Vietnam's Illegal Backroom Bears

  • Photographer
    Kate Fox
  • Prize
    Honorable Mention
  • Date of Photograph
    August 2018 - October 2018
  • Technical Info
    1/80, ISO 12,800, f/3.2, 28mm, Full Frame, Canon EOS 1DX Mark II, Canon EF 16-35mm

Vietnam's illegal backroom bears aren't supposed to exist. Yet 14 years after a microchip programme to register existing bears on phoney redundant farms, there are still about 800 bears alive. With an 8-year lifespan, this is somewhat surprising! Cruel conditions deter breeding so it's credible that poached wild bears are still restocking farms. Deeply ingrained traditional medicine beliefs are fuelling this tenacious bear bile industry, despite herbal alternatives. A photographic investigation and interviews uncovered 2 farms of poached bears and the mechanisms allowing them to enter farms.


1. An undercover investigation in Vietnam's illegal wildlife trade revealed this sad bear, individually caged in a dark, airless and breathtakingly sweaty backroom with 8 other visibly young and therefore illegal cellmates. My translator recounted the farmer “got bears from Laos when 1kg, now 3 years old.” With Asiatic Black Bears protected under CITES Appendix I this is a significant offence. Once bears reach 5 years it’s hard to tell their age making it easy to filter these "hot" illegal bears onto registered farms and pass them off as older, chipped and legal.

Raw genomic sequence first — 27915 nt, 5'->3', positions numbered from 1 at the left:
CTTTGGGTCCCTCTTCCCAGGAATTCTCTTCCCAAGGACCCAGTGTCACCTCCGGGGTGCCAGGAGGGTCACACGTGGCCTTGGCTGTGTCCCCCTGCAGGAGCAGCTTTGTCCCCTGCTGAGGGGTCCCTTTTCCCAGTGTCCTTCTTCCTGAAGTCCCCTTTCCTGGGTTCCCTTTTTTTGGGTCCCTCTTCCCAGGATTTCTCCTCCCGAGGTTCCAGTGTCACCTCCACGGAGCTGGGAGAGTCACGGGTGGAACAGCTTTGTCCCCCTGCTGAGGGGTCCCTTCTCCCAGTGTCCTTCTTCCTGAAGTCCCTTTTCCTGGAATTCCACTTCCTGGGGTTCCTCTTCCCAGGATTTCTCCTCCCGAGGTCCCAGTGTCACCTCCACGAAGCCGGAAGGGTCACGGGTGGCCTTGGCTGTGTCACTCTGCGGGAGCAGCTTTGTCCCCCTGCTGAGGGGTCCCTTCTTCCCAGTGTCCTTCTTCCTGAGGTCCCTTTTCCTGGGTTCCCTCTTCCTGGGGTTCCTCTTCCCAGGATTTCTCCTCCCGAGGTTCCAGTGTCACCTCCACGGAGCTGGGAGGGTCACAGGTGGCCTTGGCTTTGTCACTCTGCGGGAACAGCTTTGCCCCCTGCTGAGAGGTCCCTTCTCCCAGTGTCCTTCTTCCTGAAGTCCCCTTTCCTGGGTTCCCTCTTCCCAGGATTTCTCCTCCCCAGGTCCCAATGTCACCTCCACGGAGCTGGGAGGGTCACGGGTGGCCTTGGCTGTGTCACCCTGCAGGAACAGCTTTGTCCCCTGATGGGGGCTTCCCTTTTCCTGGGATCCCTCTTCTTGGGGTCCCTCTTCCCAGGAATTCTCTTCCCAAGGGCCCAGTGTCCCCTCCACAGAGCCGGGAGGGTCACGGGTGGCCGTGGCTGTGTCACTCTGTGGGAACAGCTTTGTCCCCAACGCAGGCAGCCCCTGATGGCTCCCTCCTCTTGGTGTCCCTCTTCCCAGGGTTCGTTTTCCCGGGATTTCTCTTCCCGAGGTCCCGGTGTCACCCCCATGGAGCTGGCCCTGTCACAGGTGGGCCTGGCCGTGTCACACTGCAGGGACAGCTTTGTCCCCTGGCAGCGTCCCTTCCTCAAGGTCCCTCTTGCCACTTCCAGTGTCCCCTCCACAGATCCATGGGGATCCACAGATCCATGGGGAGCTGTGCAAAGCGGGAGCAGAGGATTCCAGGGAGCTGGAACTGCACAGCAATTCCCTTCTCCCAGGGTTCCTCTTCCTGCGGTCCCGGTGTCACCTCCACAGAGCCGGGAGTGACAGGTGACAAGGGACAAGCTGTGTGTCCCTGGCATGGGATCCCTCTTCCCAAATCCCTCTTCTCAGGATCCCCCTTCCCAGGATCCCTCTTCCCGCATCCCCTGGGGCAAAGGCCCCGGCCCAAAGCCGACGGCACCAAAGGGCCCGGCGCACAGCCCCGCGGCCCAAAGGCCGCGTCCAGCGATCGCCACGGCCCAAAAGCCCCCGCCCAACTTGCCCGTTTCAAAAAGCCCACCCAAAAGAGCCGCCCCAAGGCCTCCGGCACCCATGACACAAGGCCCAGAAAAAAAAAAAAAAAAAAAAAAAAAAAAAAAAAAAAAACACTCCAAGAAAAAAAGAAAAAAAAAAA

2. Whisked to a nearby second farm, 3 slightly older bears were prepped for bile extraction. With no training courses, this illegal life-threatening procedure requires antibiotics to stay alive.
3 + 4. Fresh from the gall bladder, the warm bile was then bottled up in a silent, well-trodden production line and shipped to Hanoi to be flagrantly sold on their dealer’s bear-bile internet hotline. Photographed here in a sordid back-street tryst.
5. Charities such as Four Paws are battling to save these bears. Before this voluntary transfer to a sanctuary, vets anaesthetise the bear for emergency treatment.
6. After 13 years incarceration, the owner and officials sign paperwork to legalise the transfer.
7. The intense cruelty of bear bile farming often requires ongoing remedial surgery. An old snaring injury confirms this bears wild origins but after years of poor diet, the vet operates to resolve severe and painful dental problems.
8 + 9. Born wild in Cambodia, this poached Sunbear cub was given to Free the Bears, escaping a similar life of exploitation. Learning to climb a tree in nearby woods and enjoying frolics with her adopted guardian. A far cry from the brutal reality of the bear bile trade.
10. Global political action is finally fighting the illegal wildlife trade; a low-risk, high-reward crime, making it the fourth largest illegal trade after narcotics, counterfeiting and human trafficking.

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